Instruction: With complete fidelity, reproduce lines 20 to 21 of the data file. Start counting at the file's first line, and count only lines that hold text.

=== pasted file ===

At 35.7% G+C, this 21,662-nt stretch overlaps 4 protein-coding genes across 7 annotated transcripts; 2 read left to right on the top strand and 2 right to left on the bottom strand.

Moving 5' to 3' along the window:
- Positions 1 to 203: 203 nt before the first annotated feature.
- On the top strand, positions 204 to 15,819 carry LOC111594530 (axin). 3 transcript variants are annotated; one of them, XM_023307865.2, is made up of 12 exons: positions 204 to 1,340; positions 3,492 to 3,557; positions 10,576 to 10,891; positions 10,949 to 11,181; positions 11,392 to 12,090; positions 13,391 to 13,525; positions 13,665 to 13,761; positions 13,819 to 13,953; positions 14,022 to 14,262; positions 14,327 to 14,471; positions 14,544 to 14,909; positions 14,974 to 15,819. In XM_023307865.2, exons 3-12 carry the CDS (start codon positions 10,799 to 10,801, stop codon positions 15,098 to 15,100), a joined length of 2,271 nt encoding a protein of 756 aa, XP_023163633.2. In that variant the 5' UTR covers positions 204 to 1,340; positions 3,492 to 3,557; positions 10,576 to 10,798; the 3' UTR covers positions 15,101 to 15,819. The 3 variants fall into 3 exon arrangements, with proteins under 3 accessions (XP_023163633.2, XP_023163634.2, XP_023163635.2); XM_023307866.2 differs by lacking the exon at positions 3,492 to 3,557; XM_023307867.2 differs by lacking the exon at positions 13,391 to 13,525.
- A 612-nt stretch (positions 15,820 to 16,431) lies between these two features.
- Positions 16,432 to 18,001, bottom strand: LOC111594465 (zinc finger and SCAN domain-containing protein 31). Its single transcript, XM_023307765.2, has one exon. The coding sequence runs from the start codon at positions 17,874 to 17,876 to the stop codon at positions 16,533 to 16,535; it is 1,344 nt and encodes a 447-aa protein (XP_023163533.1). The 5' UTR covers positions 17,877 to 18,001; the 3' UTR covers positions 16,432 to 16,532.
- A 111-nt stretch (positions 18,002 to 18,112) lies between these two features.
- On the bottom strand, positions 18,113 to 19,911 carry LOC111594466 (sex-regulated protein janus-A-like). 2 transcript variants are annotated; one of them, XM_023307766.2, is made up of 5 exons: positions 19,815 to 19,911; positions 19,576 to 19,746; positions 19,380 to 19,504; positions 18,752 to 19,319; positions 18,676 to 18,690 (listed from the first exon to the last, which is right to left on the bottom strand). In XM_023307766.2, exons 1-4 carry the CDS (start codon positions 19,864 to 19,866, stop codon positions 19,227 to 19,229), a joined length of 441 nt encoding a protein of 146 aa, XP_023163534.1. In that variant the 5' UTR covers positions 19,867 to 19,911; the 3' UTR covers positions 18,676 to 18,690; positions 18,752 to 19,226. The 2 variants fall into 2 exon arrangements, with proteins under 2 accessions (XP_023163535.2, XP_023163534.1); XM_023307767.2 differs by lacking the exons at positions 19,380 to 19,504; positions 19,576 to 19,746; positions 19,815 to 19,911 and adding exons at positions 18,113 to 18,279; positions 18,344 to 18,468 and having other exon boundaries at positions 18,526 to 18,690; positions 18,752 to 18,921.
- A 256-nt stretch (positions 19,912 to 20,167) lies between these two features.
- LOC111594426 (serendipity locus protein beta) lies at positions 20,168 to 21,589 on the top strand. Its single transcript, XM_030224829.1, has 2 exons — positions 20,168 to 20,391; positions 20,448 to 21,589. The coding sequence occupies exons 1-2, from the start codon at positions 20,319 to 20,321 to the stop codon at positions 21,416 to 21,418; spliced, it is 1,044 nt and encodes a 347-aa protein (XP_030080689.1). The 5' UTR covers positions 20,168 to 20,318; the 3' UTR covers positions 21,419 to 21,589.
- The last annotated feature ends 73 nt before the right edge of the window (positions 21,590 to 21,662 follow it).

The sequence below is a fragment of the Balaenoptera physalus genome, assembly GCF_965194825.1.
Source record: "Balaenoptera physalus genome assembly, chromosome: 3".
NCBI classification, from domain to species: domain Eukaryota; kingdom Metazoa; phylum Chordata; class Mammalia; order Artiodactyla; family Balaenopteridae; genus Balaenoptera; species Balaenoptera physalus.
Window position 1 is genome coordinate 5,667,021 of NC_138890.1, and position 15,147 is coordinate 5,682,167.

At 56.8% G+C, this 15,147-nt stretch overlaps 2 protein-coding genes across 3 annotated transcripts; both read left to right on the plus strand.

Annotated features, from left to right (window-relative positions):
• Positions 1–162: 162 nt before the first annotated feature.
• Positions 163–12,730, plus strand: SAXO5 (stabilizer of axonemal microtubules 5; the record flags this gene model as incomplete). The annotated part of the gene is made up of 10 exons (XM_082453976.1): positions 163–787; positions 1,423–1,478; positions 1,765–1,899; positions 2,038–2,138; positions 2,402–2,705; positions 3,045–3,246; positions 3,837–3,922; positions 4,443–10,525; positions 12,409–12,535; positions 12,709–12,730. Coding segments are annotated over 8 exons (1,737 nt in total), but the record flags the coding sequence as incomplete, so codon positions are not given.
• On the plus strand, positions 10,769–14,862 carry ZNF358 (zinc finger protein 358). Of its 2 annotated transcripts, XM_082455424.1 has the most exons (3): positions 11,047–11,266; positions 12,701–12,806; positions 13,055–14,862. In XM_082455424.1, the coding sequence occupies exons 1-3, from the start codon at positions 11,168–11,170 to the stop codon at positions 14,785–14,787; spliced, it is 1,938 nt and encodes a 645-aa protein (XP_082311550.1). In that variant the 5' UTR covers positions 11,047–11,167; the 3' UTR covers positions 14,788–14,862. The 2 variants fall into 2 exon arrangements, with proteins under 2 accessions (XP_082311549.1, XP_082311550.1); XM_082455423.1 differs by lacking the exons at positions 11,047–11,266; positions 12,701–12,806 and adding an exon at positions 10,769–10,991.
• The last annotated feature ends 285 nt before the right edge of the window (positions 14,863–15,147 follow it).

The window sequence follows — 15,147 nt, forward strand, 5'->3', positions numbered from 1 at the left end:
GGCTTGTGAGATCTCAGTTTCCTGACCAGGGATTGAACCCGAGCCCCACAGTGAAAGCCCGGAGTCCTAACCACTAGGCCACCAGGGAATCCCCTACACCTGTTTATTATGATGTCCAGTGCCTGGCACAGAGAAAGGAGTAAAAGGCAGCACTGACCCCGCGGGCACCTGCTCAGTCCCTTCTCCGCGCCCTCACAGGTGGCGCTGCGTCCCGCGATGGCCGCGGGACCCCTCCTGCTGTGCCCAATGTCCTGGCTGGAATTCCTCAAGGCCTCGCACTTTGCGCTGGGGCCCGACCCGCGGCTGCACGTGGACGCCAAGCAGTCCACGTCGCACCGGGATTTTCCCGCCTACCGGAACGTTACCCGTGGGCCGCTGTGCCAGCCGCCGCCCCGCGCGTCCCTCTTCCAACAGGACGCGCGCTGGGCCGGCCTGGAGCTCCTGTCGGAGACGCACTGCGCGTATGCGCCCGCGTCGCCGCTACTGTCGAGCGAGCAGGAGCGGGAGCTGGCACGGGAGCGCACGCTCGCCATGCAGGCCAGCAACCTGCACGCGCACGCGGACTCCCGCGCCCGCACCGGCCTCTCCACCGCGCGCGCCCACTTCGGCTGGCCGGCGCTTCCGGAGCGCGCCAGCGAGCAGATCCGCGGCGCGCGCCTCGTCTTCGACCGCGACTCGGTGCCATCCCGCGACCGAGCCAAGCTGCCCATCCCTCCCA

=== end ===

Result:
• On the plus strand, positions 10,769–14,862 carry ZNF358 (zinc finger protein 358). Of its 2 annotated transcripts, XM_082455424.1 has the most exons (3): positions 11,047–11,266; positions 12,701–12,806; positions 13,055–14,862. In XM_082455424.1, the coding sequence occupies exons 1-3, from the start codon at positions 11,168–11,170 to the stop codon at positions 14,785–14,787; spliced, it is 1,938 nt and encodes a 645-aa protein (XP_082311550.1). In that variant the 5' UTR covers positions 11,047–11,167; the 3' UTR covers positions 14,788–14,862. The 2 variants fall into 2 exon arrangements, with proteins under 2 accessions (XP_082311549.1, XP_082311550.1); XM_082455423.1 differs by lacking the exons at positions 11,047–11,266; positions 12,701–12,806 and adding an exon at positions 10,769–10,991.
• The last annotated feature ends 285 nt before the right edge of the window (positions 14,863–15,147 follow it).